Gualeguaychu, in Entre Rios, is sort of a back-water, one-horse pretty little town on the shore of the Gualeguaychu River, about three hours by car from Buenos Aires and close to Uruguay. No high rises, no gourmet restaurants, very few buses, lots of bicycles, people sit out on their curbs at night during the summer to cool off. But what it does have, since 1997, is a Carnaval to rival that of anywhere in the world!
During the military dictatorship, Carnaval and Murgas, as well as tango, were suppressed. But all three have come back with a vengeance! Well ok, Gualeguaychu doesn't have tango, but Guau! What a carnaval--every Saturday night in February and through the middle of March.
Five years ago, we made a turn-around trip in one day with a tour company, Eternautas. It was hot and cramped in the small van, we were all exhausted from the Corsodromo parade which didn't end until after 3:00 a.m., but worst of all, that was the night of Ruben's first gall bladder attack--and it was bad.
Typical Gauchito Gil altar along the road
We stayed in a lovely posada for four nights. Ruben went fishing and to the Casino, I read and relaxed, and we swam in the dark pool at night to cool off. Saturday night we walked over to the Corsodromo (which used to be the train station) and had cocktails on the grass while we watched the people buying feather headdresses and posing for photos.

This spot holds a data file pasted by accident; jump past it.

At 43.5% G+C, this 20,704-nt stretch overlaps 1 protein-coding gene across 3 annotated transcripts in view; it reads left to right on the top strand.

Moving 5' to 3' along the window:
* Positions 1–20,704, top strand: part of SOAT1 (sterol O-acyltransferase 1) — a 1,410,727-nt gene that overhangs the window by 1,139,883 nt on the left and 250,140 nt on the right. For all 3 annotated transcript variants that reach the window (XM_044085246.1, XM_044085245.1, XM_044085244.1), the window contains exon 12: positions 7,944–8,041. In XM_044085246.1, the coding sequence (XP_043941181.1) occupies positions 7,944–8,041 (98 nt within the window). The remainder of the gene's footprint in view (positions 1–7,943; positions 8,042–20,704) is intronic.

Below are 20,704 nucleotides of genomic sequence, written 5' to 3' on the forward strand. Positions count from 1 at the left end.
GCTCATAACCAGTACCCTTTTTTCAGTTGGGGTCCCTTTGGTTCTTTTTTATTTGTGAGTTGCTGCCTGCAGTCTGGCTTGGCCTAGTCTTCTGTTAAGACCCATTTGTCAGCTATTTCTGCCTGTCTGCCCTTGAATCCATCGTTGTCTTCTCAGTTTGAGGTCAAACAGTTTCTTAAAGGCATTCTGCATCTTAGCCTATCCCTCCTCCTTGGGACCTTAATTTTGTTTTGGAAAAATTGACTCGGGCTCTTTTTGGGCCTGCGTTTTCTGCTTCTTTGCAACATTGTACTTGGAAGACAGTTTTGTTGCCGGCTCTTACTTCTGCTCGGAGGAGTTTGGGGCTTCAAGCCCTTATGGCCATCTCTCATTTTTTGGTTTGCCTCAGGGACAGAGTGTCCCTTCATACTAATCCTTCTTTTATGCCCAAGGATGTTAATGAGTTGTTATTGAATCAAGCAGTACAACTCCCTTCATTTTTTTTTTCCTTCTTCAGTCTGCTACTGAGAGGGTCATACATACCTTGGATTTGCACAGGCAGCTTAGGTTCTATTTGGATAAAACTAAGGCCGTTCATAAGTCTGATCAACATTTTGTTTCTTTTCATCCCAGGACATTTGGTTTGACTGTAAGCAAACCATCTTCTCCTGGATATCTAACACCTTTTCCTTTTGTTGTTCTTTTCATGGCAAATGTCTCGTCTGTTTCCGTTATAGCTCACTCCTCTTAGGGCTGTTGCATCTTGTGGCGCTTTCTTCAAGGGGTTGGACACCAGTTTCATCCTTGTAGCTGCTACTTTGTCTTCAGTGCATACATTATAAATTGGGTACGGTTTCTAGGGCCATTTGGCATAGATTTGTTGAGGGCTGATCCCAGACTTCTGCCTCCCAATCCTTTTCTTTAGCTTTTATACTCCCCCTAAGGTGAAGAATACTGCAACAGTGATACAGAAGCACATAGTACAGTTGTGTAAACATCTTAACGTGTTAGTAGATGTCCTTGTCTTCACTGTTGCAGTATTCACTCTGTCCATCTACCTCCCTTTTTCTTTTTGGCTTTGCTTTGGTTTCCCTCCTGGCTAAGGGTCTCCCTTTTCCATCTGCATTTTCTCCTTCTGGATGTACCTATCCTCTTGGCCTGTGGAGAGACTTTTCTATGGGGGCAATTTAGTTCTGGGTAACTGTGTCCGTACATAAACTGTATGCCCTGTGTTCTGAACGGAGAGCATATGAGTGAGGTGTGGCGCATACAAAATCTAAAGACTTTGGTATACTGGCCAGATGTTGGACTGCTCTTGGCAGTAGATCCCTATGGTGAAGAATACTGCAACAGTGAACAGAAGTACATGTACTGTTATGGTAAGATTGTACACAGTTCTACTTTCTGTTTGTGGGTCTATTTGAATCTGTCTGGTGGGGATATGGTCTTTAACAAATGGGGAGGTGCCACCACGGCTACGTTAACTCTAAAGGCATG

Every weekend there are three comparsas competing in the Corsodromo, each one with their floats, amazing costumes which are mostly feathers and glitter, dancing boys and girls, snazzy orchestra and singers, and batucada band. We saw Kamarr, Mari-Mari, and Ara Yevi.
She was the leader of the Nazis.My favorite was Mari-Mari, just as five years ago. Their 2011 theme is Pesadillas, or Nightmares. Think Cirque du Soleil. Beginning with a boy reading scary stories in bed, with every kind of feather-bedecked nightmare dancing after him in the parade: spiders, bats, dragons, vampires, monsters, werewolves, German Secret Police, royals followed by a guillotine, and all bouncing along the way to the infectious Mari-Mari music like colorful chickens. A gigantic float was a writhing haunted house with claws moving beds in and out--with a person screaming on each bed! Most of the floats are hand pushed or pulled but a very few are pushed by tractors.
I'm so sorry my photos can't do the Pesadillas de Plumas justice. And oh yes, there were gorgeous barely dressed young beauties as well.
The final Comparsa ended their parade of "Education," (at least that's what I think the theme was) with the best batucada group of the night--and they were all wearing motarboard caps and gowns! But you have to see the video. Ruben took video, but it's very hard if you're not in the first row. We were in the fourth row and even so had to stand up on chairs and it still seems like we got nothing but the big heads of the folks in front of us.
We ate at Campo Alto twice, and enjoyed great meals and live folk music.
However the other 2 restaurants we tried (La Cascada and El Argentino) were awful.
More info on Carnaval en Gualeguaychu. And here in WelcomeArgentina.